Begs the Question: Update

Language is changing but that doesn't mean you have to go with the flow.

Mignon Fogarty
4-minute read

Begs the Question

Today I'm going to beg the question.

Often when I do radio interviews, callers ask me about the phrase begs the question. They often hear begs the question used to mean “raises the question,” and if they took a formal logic class in college or had a particularly diligent English teacher, they think the “raises the question” meaning is wrong. 

They’re right, but it’s a little more complicated than that too.

The Right Way to Use "Begs the Question”

Begs the question is a term that comes from formal logic. It’s a translation of the Latin phrase petitio principii, and it's used to mean that someone has made a conclusion based on a premise that lacks support. (1, 2) It can be a premise that's independent from the conclusion (3) or in a simpler form, a premise that’s just a restatement of the conclusion itself. (4,5)

Buy Now

As an Amazon Associate and a Bookshop.org Affiliate, QDT earns from qualifying purchases.

For example, let's say Squiggly is trying to convince Aardvark that chocolate is good for you, and his argument is that chocolate grows on trees, so it must be good for you. Aardvark could rightly say there's no proof that something is good for you simply because it grows on a tree. Some things that grow on trees are poisonous-Chinaberry tree fruit, for example. (6) So Squiggly's argument is based on a faulty premise.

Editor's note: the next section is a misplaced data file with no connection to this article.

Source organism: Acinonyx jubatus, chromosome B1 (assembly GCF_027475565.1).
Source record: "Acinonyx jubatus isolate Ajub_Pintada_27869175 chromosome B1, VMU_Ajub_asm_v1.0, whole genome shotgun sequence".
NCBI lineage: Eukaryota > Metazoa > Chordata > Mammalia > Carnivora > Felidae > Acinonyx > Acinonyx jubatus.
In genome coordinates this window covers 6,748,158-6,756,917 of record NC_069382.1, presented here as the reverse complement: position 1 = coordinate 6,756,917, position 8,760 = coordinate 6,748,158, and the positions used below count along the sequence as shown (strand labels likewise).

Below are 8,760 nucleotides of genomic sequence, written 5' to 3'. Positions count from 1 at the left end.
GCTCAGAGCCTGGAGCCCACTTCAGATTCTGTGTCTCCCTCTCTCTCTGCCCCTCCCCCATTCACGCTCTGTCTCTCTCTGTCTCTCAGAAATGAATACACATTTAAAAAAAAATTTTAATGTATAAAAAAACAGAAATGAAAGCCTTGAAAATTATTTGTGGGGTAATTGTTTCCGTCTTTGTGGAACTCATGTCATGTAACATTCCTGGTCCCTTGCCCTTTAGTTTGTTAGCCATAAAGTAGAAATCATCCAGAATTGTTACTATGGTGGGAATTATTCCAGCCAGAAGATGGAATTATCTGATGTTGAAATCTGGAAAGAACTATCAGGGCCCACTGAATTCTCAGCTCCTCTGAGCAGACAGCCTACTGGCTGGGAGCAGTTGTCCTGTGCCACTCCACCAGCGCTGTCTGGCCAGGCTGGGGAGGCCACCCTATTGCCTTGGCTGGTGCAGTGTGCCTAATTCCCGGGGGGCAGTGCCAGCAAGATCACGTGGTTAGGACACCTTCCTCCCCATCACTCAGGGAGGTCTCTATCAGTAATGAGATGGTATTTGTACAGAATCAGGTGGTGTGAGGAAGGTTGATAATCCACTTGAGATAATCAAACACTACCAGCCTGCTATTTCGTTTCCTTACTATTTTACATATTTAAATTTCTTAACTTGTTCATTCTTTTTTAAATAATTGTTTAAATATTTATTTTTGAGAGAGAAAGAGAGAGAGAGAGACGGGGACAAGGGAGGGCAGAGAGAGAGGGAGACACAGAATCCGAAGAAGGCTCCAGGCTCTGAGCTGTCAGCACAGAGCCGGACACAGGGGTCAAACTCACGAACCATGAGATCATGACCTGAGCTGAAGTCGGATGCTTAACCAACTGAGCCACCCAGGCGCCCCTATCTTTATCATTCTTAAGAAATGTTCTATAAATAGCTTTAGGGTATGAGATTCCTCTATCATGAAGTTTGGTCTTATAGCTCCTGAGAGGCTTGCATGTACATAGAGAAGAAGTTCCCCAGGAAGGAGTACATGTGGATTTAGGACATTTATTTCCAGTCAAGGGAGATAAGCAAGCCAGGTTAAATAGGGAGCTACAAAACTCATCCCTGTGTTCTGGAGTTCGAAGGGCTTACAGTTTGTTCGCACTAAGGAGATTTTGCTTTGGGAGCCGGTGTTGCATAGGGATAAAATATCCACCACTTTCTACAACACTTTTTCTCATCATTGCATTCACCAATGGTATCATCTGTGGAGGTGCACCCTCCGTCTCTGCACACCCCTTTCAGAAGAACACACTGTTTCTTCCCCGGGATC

Aardvark could correctly say that Squiggly's argument begs the question. What does growing on trees have to do with being good for you?

I remember what begs the question means by thinking that the argument raises a specific question-it begs *the* question-What's your support for that premise? Or more informally, What does that have to do with anything? You use the phrase begs the question when people are hoping you won't notice that their reasons for coming to a conclusion aren't valid. They've built an argument on a bad foundation. The question is What's your support for that premise?

Here's an example of a simpler argument that also begs the question. This one just restates the conclusion as a basis for the conclusion: Chocolate is delicious because it's yummy. Again, the question is What's the support for your premise? If I didn't accept that chocolate is delicious, I'm not going to accept that it's yummy just because you say it's delicious. They're the same thing. It’s circular reasoning. Stop begging the question and make a better argument.


About the Author

Mignon Fogarty

Mignon Fogarty is the founder of Quick and Dirty Tips and the author of seven books on language, including the New York Times bestseller "Grammar Girl's Quick and Dirty Tips for Better Writing." She is an inductee in the Podcasting Hall of Fame, and the show is a five-time winner of Best Education Podcast in the Podcast Awards. She has appeared as a guest expert on the Oprah Winfrey Show and the Today Show. Her popular LinkedIn Learning courses help people write better to communicate better.